This report is pursuant to Section 571 of the National Defense Authorization Act (NDAA) for FY 2010, which requires the Secretary of Defense to submit to the Committees on Armed Services of the Senate and the House of Representatives a report on the result of a comprehensive assessment of the impacts of military deployment on the dependent children of deployed service members.
This report serves as a comprehensive overview and summary of the National Leadership Summit on Military Families, held 9 - 10 November, 2009 at the University of Maryland. The Summit brought together key individuals including senior policymakers, family program leaders and staff, military family researchers, and military family members themselves for a two-day discussion on the state of affairs for military families. The Final Report details current challenges, establishes goals, and lays out a plan of action for the future of military family support and readiness.
Following the events of September 11, 2001, the PFAC developed quickly into a multiagency emergency response effort. Various military components, federal, state, and local governments, and non-government agencies came together to support the families. This report discusses the three phases of the operation and the services and support provided to meet the needs of the families over time.
The President has made the care and support of military families a top national security policy priority. In May 2010, the President directed the National Security Staff to develop a coordinated government-wide approach to supporting military families.
This review discusses continuing and emerging quality of life topics with strategic implications, focusing on the changing nature of today's All-Volunteer Force and lessons learned from the military operations in Iraq and Afghanistan, to inform future quality of life policies and programs.
This 2009 report focuses on 19 significant areas in which the DoD has undertaken major initiatives to improve the quality of life of our service members and their families.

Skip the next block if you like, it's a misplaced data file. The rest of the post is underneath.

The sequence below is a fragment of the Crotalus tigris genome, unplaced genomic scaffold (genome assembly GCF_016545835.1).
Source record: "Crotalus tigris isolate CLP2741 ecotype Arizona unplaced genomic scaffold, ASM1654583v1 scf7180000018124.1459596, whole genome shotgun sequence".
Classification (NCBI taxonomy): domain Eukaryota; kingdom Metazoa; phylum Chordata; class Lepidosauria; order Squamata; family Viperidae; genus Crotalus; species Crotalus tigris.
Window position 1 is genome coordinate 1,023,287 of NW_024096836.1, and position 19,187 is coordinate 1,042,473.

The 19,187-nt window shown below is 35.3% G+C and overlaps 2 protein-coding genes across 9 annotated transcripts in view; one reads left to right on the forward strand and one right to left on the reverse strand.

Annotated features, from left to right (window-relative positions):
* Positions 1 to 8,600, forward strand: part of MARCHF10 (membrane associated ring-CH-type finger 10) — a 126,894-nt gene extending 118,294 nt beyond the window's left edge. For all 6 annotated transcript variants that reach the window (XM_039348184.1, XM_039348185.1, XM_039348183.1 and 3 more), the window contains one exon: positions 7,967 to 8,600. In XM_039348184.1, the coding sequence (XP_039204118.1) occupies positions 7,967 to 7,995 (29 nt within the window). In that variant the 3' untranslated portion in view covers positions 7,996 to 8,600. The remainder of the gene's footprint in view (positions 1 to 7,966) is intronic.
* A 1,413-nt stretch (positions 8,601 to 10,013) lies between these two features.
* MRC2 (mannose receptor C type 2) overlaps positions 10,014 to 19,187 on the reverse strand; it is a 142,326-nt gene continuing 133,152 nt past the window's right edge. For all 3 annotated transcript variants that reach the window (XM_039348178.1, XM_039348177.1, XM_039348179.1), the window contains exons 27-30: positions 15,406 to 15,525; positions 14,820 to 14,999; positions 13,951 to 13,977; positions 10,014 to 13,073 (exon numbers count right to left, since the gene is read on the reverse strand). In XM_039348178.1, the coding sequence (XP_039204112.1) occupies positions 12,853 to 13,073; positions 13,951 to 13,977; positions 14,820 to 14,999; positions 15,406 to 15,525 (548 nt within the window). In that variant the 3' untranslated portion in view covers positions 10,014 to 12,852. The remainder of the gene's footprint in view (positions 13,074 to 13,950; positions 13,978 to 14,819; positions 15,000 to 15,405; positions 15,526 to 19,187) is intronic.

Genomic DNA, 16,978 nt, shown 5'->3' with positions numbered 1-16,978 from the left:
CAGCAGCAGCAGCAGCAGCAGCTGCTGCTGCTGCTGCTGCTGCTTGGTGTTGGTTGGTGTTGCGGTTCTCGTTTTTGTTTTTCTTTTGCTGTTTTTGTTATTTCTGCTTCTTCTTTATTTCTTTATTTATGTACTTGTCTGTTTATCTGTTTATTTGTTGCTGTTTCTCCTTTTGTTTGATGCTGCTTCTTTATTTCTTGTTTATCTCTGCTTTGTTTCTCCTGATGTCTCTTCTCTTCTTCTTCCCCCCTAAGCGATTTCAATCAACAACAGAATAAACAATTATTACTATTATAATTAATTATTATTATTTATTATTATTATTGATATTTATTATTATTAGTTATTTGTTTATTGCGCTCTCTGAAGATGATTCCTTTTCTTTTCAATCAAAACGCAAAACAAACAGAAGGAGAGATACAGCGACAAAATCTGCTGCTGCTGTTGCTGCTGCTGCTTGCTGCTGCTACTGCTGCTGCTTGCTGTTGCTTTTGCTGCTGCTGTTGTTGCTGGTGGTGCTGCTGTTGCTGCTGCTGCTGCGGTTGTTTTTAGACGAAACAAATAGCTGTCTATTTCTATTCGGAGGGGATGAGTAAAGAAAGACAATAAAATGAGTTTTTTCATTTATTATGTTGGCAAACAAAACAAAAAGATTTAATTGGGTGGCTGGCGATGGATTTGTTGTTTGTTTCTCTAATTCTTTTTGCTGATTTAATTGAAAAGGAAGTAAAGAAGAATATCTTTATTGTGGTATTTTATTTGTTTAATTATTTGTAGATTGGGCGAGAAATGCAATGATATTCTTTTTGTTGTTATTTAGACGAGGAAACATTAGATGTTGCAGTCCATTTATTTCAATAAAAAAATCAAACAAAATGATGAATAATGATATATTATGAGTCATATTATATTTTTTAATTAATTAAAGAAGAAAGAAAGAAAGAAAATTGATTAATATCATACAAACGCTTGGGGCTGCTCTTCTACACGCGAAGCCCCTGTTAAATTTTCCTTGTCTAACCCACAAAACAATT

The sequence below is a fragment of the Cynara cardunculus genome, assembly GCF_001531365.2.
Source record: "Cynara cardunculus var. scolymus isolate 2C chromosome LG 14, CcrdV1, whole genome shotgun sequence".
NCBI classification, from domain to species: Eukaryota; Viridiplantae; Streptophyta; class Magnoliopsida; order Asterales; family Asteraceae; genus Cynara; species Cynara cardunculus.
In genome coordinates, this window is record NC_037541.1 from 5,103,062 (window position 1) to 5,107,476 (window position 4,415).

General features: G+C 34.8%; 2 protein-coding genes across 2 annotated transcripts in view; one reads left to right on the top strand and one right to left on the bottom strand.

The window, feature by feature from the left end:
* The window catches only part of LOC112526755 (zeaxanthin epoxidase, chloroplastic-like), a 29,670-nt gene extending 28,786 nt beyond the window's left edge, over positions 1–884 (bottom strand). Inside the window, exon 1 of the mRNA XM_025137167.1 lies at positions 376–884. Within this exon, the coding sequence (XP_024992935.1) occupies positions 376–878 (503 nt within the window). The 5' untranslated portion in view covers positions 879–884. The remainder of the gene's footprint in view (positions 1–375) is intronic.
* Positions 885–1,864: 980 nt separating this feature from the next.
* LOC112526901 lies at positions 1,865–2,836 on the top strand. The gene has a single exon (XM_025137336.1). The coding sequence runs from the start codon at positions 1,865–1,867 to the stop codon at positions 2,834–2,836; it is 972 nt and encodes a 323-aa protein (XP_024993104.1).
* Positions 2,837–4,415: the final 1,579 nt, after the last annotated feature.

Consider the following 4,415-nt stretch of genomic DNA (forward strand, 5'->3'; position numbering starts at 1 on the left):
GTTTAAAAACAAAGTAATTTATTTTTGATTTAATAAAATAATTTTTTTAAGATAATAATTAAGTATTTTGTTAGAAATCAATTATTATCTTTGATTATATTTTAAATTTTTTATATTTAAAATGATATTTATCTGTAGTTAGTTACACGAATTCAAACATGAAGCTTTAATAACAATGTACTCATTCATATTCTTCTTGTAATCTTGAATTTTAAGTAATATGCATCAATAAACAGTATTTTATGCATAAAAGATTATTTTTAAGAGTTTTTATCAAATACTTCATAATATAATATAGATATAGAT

This report highlights matters affecting the quality of life of members of the Armed Forces in relation to the national security strategy of the United States. It articulates a caring leadership who understands the sacrifices and demands of the military lifestyle and reiterates the Department's commitment to underwrite family support.
- Charles S. Abell, Principal Deputy Under Secretary of Defense (Personnel and Readiness)
Experts from military-connected communities examined strategies, best practices, and resources for addressing the transition needs of communities and schools that serve the children of military and Department of Defense employees.
The Department of Defense has a vested interest in the excellence of education for military families, even though elementary and secondary education is the jurisdiction of the state and local governments. Attracting and retaining high-quality personnel is a priority for the all-volunteer armed forces today. One of the major factors in retaining the most capable personnel is providing quality educational experiences for service members and their families.
The Department of Defense Report on Child Abuse and Neglect and Domestic Abuse in the Military for Fiscal Year 2016. This report provides the child abuse and neglect and domestic abuse incident data from the DoD Family Advocacy Program Central Registry for FY 2016, as required by section 574 of the National Defense Authorization Act (NDAA) for FY2017. View the FY2016 Report on Child Abuse and Neglect and Domestic Abuse in the Military for FY16 below.
“A New Social Compact: A Reciprocal Partnership Between the Department of Defense, Service Members and Families” addresses the quality of life of service members and their families. The compact emphasizes the Department of Defense’s recognition of the importance of quality-of-life satisfaction to mission readiness and its commitment to providing support. The department demonstrates this by reviewing critical elements of military life support including housing, health care, family support networks and children’s education. This report outlines the department’s findings and its recommendations for implementing improvements.
The Healthy Base Initiative, launched in 2013, has worked to integrate health and wellness initiatives at 14 pilot installations. This report offers an in-depth look at the Healthy Base Initiative and how it has fared at each of the demonstration sites. The report assesses the overall effectiveness of the program, evaluates trends and makes recommendations for the future.